What is the difference between Co-signing a loan or being a joint applicant?
Co-signing a loan
A home is one of the largest purchases you and your spouse will make during your lifetimes. As a result, its ownership is going to have important implications for the time to come. When embarking on this journey, couples are usually asking themselves whose names should they list on the house title and on the mortgage. The majority of the couples are looking to have both names on house title and on the mortgage, but it is not always the best idea. It is possible that one of the partner’s credit is a mess. Or one partner does not work and is not able to show any income when applying for the mortgage. Does the lender call it co-signing a loan if my parents help me apply?
In today's lending atmosphere, a lender views all persons on a mortgage equally liable to repay the monthly payment. This means there is no difference anymore for a person co-signing a loan or applying for a loan. It's one and the same.
Mortgage Loan vs Title
Fortunately, it is possible for two people to own a home even if only one of the spouses is applying for the mortgage loan. To begin with, you should note that a mortgage and a title are two different things. A mortgage is the agreement to pay the amount borrowed while the title states the ownership rights for the property. It can happen that a person who is on the title is NOT also on the loan to repay the mortgage against the same property.
A lender provides you a mortgage loan to help you buy a house. It comes with a specified interest rate and you will repay it by making payments every month. It is possible to have only one name on the mortgage loan and two names on the tile.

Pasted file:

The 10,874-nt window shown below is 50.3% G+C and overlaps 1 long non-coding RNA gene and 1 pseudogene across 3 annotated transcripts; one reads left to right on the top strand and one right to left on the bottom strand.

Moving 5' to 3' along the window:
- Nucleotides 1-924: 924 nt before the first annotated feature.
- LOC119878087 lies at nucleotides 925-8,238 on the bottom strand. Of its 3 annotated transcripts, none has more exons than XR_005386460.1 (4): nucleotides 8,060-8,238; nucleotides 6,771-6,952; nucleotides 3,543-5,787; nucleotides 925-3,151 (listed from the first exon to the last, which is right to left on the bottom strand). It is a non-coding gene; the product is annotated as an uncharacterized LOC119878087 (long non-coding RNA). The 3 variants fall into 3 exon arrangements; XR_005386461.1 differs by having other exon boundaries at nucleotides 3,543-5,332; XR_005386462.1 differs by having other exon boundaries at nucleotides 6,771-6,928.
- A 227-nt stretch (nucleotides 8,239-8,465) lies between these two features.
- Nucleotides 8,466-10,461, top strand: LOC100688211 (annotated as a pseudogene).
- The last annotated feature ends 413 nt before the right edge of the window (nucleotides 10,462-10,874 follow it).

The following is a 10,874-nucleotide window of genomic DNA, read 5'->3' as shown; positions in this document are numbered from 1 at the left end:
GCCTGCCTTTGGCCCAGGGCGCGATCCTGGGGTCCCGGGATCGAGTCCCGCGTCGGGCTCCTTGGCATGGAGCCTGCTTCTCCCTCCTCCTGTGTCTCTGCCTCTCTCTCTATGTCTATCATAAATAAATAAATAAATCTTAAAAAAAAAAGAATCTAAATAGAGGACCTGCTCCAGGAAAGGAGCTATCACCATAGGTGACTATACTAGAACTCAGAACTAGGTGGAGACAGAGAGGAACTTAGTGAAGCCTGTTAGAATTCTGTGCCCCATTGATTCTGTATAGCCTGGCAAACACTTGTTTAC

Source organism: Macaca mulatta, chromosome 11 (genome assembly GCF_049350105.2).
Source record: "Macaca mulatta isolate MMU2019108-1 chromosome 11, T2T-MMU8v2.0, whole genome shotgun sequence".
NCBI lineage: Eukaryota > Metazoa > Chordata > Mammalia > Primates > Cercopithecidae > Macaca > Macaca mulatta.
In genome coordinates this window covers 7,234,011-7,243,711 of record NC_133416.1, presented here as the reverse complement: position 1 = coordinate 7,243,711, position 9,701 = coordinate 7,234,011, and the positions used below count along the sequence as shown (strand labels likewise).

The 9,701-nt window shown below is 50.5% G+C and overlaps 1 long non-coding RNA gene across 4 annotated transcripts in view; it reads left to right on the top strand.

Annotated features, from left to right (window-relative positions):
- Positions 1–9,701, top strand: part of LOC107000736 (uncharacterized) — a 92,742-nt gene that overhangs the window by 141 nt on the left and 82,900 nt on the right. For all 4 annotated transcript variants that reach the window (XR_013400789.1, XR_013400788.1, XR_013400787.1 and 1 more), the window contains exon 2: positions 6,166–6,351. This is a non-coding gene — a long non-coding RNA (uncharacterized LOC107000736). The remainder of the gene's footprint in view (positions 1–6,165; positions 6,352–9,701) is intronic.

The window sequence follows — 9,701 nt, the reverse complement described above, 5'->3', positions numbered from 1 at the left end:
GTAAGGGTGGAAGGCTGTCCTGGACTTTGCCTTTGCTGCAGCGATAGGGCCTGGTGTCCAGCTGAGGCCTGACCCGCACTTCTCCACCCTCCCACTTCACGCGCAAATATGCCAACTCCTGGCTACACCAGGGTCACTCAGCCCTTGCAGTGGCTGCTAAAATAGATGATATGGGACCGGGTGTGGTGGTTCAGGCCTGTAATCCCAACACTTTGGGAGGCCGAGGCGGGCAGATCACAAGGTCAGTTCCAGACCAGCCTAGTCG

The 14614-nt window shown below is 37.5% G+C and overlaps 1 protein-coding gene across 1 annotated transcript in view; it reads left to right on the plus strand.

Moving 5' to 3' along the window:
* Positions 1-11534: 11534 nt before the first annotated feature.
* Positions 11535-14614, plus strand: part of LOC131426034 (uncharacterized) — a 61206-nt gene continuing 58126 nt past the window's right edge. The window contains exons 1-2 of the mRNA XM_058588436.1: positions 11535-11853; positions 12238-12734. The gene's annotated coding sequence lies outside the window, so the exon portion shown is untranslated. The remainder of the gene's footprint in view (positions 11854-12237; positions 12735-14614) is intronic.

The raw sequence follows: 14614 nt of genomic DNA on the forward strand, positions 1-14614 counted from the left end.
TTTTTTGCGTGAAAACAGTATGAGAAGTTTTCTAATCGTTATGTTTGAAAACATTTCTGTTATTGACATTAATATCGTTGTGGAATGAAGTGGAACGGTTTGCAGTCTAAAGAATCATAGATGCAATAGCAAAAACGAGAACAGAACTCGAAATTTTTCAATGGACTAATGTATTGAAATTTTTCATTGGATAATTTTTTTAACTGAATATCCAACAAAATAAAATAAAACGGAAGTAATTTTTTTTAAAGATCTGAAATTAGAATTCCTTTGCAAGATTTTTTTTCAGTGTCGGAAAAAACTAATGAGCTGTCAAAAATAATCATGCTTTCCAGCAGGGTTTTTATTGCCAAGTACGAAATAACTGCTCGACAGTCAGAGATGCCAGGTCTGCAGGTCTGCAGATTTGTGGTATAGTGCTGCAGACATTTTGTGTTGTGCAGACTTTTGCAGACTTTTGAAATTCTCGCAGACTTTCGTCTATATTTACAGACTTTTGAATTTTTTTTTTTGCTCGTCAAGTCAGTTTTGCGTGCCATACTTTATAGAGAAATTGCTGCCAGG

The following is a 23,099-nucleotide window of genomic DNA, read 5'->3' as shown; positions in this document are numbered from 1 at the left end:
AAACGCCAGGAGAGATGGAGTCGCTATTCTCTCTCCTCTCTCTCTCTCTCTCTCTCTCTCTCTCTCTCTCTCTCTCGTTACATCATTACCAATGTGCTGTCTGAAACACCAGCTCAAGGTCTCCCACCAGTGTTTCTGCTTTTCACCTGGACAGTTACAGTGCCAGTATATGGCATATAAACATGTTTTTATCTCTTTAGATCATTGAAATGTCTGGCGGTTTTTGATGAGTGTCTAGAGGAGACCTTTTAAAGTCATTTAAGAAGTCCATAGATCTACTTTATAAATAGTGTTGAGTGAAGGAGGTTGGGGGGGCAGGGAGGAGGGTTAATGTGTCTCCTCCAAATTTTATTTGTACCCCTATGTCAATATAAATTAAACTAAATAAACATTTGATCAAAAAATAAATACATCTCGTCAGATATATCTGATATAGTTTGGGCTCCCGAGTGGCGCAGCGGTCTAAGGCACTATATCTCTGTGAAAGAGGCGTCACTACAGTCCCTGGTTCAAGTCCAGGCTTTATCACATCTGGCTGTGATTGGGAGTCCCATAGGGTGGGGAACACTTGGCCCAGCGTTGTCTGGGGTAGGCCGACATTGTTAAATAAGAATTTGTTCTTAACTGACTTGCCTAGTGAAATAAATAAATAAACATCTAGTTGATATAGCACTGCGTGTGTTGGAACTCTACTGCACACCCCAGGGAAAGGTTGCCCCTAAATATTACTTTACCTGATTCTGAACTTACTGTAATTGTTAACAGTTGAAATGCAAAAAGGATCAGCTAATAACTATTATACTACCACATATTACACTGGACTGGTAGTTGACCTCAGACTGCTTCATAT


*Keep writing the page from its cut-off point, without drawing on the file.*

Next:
The person on the mortgage loan is the one responsible for the monthly payments and he/she will bear the consequences if the money is not paid back on time. That remains true even if that same person removed themselves from the title. So word of caution is to never remove yourself from the title if you are still obligated on a loan for the property. It is very important that you understand the title and how it affects your home ownership & your financial obligations.
There is a very simple reason to make you choose to have a single name on the mortgage. When you and your spouse jointly apply for a mortgage, the lender is not going to use an average of both borrowers’ FICO scores. Instead, for each borrower, they are asking for FICO scores from three credit-reporting agencies. The lenders use this information to calculate the median value for each borrower.
And here comes the interesting part:
The lender uses the lower score for the joint mortgage application. So, if you have a better score than your spouse, you should think before applying for a joint mortgage. If you decide to apply alone due to your partner’s low score, be aware that a single income will qualify for a smaller loan amount.
Our advice is to carefully consider the options. Make some simulations with the lender to find out which one is best for your particular situation. It could be wise for your situation to add the name of your spouse on the house title. Inquire with your lender as many mortgages don’t allow any changes until you repay the debt in full.
Keep in mind that the person that is on the mortgage is obligated to pay it. If you sign it, you can be held responsible by the mortgage lender.
Let’s say you have chosen to have only one name on the mortgage. And you are concerned about the shared ownership of the house. Well, the truth is that you don’t have to make any worries. Both names can be in the title, even if only one of them is on the mortgage. There’s one situation that can put you in a potentially difficult situation: not being in any of the two. As the law stands, you have no ownership rights as long your name is not on the title. The rule of the ownership falls back to those whose names are on the title.
Do you have any question about getting a mortgage? Casey Moseman can help you out. She has specialized in all types of credit histories and lifestyle situations and can help you regardless of your circumstances. She will gladly use every tool at her disposal to help you achieve your goals.
Casey is ready to help you with your mortgage problems; If you need her help you can contact her at 702-271-1274